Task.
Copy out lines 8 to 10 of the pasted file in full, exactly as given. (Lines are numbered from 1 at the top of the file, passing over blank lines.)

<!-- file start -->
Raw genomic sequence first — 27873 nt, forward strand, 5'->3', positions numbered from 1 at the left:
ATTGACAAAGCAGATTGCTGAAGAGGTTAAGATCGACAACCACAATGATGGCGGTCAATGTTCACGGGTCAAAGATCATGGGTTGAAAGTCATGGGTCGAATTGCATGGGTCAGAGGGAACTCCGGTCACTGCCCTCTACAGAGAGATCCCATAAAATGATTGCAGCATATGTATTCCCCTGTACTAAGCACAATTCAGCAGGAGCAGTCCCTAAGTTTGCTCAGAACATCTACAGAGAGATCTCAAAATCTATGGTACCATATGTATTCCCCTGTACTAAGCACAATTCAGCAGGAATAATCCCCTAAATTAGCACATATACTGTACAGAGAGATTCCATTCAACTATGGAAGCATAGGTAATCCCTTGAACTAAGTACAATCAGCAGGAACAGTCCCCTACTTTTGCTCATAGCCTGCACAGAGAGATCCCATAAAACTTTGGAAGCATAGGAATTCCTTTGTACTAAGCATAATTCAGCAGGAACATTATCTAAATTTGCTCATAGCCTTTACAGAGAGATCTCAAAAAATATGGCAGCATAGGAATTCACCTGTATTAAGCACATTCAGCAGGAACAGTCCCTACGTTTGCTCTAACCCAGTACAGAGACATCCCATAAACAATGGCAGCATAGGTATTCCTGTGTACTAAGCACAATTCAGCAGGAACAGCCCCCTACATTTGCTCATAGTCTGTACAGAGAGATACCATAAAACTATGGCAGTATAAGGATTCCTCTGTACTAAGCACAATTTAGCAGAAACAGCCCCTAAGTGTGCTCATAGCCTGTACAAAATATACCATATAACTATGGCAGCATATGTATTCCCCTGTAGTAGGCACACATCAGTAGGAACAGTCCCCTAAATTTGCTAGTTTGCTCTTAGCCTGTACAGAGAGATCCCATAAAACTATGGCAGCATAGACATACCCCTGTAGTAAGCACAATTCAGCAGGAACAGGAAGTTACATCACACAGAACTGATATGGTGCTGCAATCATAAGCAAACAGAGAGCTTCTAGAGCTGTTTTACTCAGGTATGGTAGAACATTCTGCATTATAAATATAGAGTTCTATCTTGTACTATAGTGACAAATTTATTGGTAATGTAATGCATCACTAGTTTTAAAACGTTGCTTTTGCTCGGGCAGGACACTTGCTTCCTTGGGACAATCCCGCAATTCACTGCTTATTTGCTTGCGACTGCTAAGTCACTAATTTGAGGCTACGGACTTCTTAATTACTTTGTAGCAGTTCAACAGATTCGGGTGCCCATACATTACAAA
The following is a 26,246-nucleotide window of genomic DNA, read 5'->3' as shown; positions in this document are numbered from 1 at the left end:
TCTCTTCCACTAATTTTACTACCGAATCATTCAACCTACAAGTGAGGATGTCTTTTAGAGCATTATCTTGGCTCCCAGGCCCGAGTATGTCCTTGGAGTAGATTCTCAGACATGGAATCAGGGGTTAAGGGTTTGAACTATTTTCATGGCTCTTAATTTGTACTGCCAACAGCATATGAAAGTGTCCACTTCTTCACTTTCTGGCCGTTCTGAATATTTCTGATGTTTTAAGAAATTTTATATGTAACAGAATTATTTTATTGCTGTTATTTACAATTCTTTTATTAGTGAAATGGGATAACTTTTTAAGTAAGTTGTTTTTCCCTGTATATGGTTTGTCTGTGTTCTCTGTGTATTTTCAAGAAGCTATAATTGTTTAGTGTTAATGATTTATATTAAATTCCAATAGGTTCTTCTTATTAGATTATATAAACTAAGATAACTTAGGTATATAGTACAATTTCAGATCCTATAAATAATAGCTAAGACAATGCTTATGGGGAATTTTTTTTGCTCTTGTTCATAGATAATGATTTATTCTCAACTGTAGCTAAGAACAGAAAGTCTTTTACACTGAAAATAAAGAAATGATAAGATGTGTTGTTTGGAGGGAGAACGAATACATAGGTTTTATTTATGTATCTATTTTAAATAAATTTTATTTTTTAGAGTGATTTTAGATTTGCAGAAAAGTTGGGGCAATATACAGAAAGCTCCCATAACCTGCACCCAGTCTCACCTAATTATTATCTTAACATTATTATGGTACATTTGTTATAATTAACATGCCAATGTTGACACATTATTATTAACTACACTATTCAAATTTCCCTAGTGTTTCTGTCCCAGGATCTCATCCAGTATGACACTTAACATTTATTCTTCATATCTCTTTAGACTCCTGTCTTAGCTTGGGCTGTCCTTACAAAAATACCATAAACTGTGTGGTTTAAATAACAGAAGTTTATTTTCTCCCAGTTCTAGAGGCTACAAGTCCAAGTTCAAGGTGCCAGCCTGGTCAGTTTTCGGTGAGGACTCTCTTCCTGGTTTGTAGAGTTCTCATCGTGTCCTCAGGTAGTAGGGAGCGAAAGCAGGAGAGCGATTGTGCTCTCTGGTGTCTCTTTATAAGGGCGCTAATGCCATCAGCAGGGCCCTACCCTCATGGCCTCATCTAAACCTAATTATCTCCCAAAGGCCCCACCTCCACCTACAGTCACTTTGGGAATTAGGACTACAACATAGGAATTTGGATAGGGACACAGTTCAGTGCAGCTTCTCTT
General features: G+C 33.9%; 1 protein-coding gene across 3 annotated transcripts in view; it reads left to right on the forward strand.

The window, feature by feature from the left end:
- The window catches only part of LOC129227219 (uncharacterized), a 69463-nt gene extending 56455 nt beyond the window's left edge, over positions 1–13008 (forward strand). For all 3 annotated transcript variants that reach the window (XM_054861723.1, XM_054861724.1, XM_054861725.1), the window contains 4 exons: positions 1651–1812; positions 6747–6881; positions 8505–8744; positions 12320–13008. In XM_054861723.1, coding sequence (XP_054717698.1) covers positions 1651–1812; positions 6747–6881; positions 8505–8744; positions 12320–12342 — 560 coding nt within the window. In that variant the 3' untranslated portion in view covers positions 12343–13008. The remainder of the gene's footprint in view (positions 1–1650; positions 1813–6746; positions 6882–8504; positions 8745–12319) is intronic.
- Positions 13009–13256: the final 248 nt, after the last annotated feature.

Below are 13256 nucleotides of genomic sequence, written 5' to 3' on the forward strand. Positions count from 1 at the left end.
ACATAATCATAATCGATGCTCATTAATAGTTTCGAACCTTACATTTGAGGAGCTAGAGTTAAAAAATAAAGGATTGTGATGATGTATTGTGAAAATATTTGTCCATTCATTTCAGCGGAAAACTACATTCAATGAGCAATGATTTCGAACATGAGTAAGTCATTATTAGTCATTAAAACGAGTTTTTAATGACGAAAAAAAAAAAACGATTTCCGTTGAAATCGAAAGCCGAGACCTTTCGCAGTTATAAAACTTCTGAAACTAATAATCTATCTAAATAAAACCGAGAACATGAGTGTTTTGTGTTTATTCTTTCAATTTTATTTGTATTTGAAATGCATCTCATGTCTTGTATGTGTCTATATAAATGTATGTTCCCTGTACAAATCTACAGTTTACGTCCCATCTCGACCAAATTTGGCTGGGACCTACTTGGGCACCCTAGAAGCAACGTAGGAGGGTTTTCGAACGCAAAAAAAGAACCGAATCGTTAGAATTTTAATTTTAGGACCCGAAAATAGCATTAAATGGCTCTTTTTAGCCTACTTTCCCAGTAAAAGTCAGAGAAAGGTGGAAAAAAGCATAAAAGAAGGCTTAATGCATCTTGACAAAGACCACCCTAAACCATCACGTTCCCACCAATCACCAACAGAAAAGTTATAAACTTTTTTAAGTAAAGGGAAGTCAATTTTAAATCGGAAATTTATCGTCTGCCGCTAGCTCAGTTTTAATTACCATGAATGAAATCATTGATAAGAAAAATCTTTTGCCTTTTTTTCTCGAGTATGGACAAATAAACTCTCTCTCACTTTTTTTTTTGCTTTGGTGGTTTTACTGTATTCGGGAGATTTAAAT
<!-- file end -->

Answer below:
- Positions 13009–13256: the final 248 nt, after the last annotated feature.

Below are 13256 nucleotides of genomic sequence, written 5' to 3' on the forward strand. Positions count from 1 at the left end.
ACATAATCATAATCGATGCTCATTAATAGTTTCGAACCTTACATTTGAGGAGCTAGAGTTAAAAAATAAAGGATTGTGATGATGTATTGTGAAAATATTTGTCCATTCATTTCAGCGGAAAACTACATTCAATGAGCAATGATTTCGAACATGAGTAAGTCATTATTAGTCATTAAAACGAGTTTTTAATGACGAAAAAAAAAAAACGATTTCCGTTGAAATCGAAAGCCGAGACCTTTCGCAGTTATAAAACTTCTGAAACTAATAATCTATCTAAATAAAACCGAGAACATGAGTGTTTTGTGTTTATTCTTTCAATTTTATTTGTATTTGAAATGCATCTCATGTCTTGTATGTGTCTATATAAATGTATGTTCCCTGTACAAATCTACAGTTTACGTCCCATCTCGACCAAATTTGGCTGGGACCTACTTGGGCACCCTAGAAGCAACGTAGGAGGGTTTTCGAACGCAAAAAAAGAACCGAATCGTTAGAATTTTAATTTTAGGACCCGAAAATAGCATTAAATGGCTCTTTTTAGCCTACTTTCCCAGTAAAAGTCAGAGAAAGGTGGAAAAAAGCATAAAAGAAGGCTTAATGCATCTTGACAAAGACCACCCTAAACCATCACGTTCCCACCAATCACCAACAGAAAAGTTATAAACTTTTTTAAGTAAAGGGAAGTCAATTTTAAATCGGAAATTTATCGTCTGCCGCTAGCTCAGTTTTAATTACCATGAATGAAATCATTGATAAGAAAAATCTTTTGCCTTTTTTTCTCGAGTATGGACAAATAAACTCTCTCTCACTTTTTTTTTTGCTTTGGTGGTTTTACTGTATTCGGGAGATTTAAAT